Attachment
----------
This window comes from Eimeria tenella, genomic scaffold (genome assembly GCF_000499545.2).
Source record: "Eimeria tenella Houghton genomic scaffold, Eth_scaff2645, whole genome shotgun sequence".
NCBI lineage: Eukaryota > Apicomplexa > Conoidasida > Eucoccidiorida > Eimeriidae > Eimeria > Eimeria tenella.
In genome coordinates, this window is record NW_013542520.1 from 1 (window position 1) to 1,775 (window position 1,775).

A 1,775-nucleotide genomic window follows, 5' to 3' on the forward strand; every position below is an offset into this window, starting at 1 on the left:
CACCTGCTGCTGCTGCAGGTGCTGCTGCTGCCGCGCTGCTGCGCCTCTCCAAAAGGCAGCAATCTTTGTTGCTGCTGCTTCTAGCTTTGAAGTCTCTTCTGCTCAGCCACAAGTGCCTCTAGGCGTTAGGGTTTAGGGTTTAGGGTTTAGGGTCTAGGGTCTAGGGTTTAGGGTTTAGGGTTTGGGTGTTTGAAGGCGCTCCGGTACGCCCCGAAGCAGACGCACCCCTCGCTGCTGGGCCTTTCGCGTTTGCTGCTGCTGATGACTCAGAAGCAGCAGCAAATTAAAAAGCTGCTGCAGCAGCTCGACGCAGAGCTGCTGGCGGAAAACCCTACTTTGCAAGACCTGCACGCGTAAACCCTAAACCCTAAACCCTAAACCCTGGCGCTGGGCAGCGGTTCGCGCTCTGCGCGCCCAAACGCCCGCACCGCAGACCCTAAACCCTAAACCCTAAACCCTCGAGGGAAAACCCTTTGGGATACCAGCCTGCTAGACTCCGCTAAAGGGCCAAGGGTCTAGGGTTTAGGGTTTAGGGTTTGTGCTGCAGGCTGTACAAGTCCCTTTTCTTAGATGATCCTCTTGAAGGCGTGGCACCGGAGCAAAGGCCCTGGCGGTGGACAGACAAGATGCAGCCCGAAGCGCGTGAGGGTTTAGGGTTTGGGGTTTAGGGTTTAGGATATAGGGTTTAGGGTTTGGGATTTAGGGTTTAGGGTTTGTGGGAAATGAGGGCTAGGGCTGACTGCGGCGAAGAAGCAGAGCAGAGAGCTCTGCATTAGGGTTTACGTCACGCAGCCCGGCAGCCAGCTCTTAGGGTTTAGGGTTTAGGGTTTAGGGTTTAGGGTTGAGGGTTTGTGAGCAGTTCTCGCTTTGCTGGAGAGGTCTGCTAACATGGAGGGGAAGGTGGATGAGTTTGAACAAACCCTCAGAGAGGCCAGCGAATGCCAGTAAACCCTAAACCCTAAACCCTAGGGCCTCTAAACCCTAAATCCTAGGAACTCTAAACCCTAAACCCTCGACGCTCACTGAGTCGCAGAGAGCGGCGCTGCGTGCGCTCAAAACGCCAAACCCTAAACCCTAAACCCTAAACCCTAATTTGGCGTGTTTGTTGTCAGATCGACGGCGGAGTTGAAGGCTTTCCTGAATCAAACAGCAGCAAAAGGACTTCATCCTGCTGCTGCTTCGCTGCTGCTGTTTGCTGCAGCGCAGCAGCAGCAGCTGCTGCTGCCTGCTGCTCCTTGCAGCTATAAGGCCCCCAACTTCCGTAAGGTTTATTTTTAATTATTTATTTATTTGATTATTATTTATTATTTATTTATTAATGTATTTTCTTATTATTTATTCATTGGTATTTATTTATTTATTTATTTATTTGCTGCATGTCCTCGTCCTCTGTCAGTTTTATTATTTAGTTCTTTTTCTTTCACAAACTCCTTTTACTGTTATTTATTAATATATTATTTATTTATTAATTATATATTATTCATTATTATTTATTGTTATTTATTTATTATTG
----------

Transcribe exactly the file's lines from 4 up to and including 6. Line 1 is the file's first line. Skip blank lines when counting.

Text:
In genome coordinates, this window is record NW_013542520.1 from 1 (window position 1) to 1,775 (window position 1,775).

A 1,775-nucleotide genomic window follows, 5' to 3' on the forward strand; every position below is an offset into this window, starting at 1 on the left:
CACCTGCTGCTGCTGCAGGTGCTGCTGCTGCCGCGCTGCTGCGCCTCTCCAAAAGGCAGCAATCTTTGTTGCTGCTGCTTCTAGCTTTGAAGTCTCTTCTGCTCAGCCACAAGTGCCTCTAGGCGTTAGGGTTTAGGGTTTAGGGTTTAGGGTCTAGGGTCTAGGGTTTAGGGTTTAGGGTTTGGGTGTTTGAAGGCGCTCCGGTACGCCCCGAAGCAGACGCACCCCTCGCTGCTGGGCCTTTCGCGTTTGCTGCTGCTGATGACTCAGAAGCAGCAGCAAATTAAAAAGCTGCTGCAGCAGCTCGACGCAGAGCTGCTGGCGGAAAACCCTACTTTGCAAGACCTGCACGCGTAAACCCTAAACCCTAAACCCTAAACCCTGGCGCTGGGCAGCGGTTCGCGCTCTGCGCGCCCAAACGCCCGCACCGCAGACCCTAAACCCTAAACCCTAAACCCTCGAGGGAAAACCCTTTGGGATACCAGCCTGCTAGACTCCGCTAAAGGGCCAAGGGTCTAGGGTTTAGGGTTTAGGGTTTGTGCTGCAGGCTGTACAAGTCCCTTTTCTTAGATGATCCTCTTGAAGGCGTGGCACCGGAGCAAAGGCCCTGGCGGTGGACAGACAAGATGCAGCCCGAAGCGCGTGAGGGTTTAGGGTTTGGGGTTTAGGGTTTAGGATATAGGGTTTAGGGTTTGGGATTTAGGGTTTAGGGTTTGTGGGAAATGAGGGCTAGGGCTGACTGCGGCGAAGAAGCAGAGCAGAGAGCTCTGCATTAGGGTTTACGTCACGCAGCCCGGCAGCCAGCTCTTAGGGTTTAGGGTTTAGGGTTTAGGGTTTAGGGTTGAGGGTTTGTGAGCAGTTCTCGCTTTGCTGGAGAGGTCTGCTAACATGGAGGGGAAGGTGGATGAGTTTGAACAAACCCTCAGAGAGGCCAGCGAATGCCAGTAAACCCTAAACCCTAAACCCTAGGGCCTCTAAACCCTAAATCCTAGGAACTCTAAACCCTAAACCCTCGACGCTCACTGAGTCGCAGAGAGCGGCGCTGCGTGCGCTCAAAACGCCAAACCCTAAACCCTAAACCCTAAACCCTAATTTGGCGTGTTTGTTGTCAGATCGACGGCGGAGTTGAAGGCTTTCCTGAATCAAACAGCAGCAAAAGGACTTCATCCTGCTGCTGCTTCGCTGCTGCTGTTTGCTGCAGCGCAGCAGCAGCAGCTGCTGCTGCCTGCTGCTCCTTGCAGCTATAAGGCCCCCAACTTCCGTAAGGTTTATTTTTAATTATTTATTTATTTGATTATTATTTATTATTTATTTATTAATGTATTTTCTTATTATTTATTCATTGGTATTTATTTATTTATTTATTTATTTGCTGCATGTCCTCGTCCTCTGTCAGTTTTATTATTTAGTTCTTTTTCTTTCACAAACTCCTTTTACTGTTATTTATTAATATATTATTTATTTATTAATTATATATTATTCATTATTATTTATTGTTATTTATTTATTATTG